For my eleventh birthday I received the bed of my dreams. We were building a new house in the suburbs, and my parents took us downtown Indianapolis to Brown’s Furniture where a good friend and future neighbor was the manager and would give us a good deal. I can still remember sitting at the foot of the white canopy bed with rosebud decals, dreaming that it would be mine while the rest of my family wandered around the store choosing I-don’t-remember-what.
We hadn’t yet moved when the bed was delivered with its matching desk, dresser and night stands. My father painted the bedroom I shared with my sister in the old house. I don’t remember where we slept those last few nights before my birthday while the smell of pink paint dissipated and the furniture was delivered. I do remember the fluttery feeling of excitement as I cracked the door and peaked in the night before the big day. I only glimpsed my mother behind the ironing board, surrounded by billows of pink rosebud bedspread, before she shooed me away. She was smiling even as she scolded. Funny, the moment of revelation when I saw the new room for the first time is forgotten; it is my mother ironing the bedspread that I remember.
The bed in the store was a single bed. What I got was a double—more practical for a guest bed sometime in the future. Sharing a double bed with my sister those months before the new house was finished and we each got our own room was a challenge. How well I remember using the center of that rosebud decal as the starting point to draw a line down the center of the bed and order my sister to stay on her own side.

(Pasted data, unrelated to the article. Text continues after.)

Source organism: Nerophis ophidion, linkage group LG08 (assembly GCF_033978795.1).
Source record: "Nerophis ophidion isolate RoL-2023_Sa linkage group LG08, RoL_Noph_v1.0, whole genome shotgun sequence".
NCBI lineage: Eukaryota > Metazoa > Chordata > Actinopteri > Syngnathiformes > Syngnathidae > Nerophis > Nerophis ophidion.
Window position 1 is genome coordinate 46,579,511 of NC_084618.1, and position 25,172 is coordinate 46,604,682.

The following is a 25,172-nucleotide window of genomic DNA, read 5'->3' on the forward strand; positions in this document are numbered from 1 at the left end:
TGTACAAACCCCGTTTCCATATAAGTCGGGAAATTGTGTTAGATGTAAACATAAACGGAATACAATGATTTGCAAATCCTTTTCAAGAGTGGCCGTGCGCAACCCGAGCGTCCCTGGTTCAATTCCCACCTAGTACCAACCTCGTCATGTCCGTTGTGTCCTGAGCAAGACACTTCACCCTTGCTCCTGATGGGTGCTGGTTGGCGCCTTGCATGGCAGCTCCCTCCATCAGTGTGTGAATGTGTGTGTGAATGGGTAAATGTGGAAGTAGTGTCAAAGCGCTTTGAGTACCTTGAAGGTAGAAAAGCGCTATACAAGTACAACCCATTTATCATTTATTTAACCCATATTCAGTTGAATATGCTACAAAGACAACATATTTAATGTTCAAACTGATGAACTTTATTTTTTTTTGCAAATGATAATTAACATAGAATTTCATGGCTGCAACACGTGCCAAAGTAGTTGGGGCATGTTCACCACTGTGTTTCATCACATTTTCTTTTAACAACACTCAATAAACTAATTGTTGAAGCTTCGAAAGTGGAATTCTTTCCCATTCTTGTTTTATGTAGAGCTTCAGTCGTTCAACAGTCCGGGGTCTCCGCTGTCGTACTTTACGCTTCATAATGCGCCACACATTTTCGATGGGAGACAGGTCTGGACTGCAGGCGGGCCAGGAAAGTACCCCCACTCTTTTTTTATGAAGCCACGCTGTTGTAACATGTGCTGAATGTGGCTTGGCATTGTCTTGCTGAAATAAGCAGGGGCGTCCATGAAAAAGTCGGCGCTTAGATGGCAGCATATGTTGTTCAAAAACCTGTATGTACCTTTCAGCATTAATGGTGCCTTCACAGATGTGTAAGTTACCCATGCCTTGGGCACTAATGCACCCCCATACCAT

In the new house I had a pink room with a deep red carpet. I even had a half bath off the room with pink cherry blossom wallpaper. My mother gave me an old quilt to use when I wanted to lie around on the bed—so I wouldn’t ruin the expensive $30 bedspread. I was in college before I realized that the handmade, Depression Era, tulip-appliqué quilt was worth considerably more than that bedspread.
There were times as a teen that I looked at my friends’ rooms with bulletins boards and posters and thought they might be fun, but I never really was a teenager. I preferred to paint a rocking chair white or spend $25 dollars of saved allowance on an antique bowl and pitcher set to keep the tone of a nineteenth century lady. Of course, it wasn’t real—no nineteenth century lady had box springs or Formica tops on her night stands—but the room was me.
I got married from that bed and brought my husband back to it. (He was a good sport about it.) When we moved back to the U.S. with our children in junior high, I took the bed from the guest room in my parent’s house for my oldest daughter. I realize now I was pushing something on her that wasn’t really her personality. When her own little girl was born, my daughter wanted nothing to do with pink or frills.
When we sold the house in Indiana and consolidated to the lake before returning to Africa, the dresser and nightstands went into a basement bedroom. The canopy bed was too tall for the very necessary ceiling fans, so the pieces went into odd corners of basement and garage. Some mornings when we slept in the loft over the garage during family reunions, I would lie on a mattress on the floor and fantasize putting the canopy bed up there. But during some garage clean-up, the metal side pieces got thrown away as unidentified scrap. It wasn’t going to happen.
But now I have a grand daughter who, despite her mother’s aversion to pink and ruffles, is totally entranced by them. She refuses to zip her fleece at the ice rink because it will cover the plastic “jewel” sewn at the neck of her pink velvet skating dress. Her room is too small for the double bed. The canopy would never fit under the ceiling fan. But the attic over the two-car garage has been remodeled into an office for me. If we traded the twin beds, and moved things around . . .
And there it now is. My grand daughter carefully enunciates the new word—ca-no-py. She scampers out to the attic to have another look and throw herself down under its pink ruffles. I see a little of my own joy and excitement in her eyes. Can it really have been fifty years next month?
LeAnne Hardy has lived in six countries on four continents. Her books come out of her cross-cultural experiences and her passion to use story to convey spiritual truths in a form that will permeate lives.
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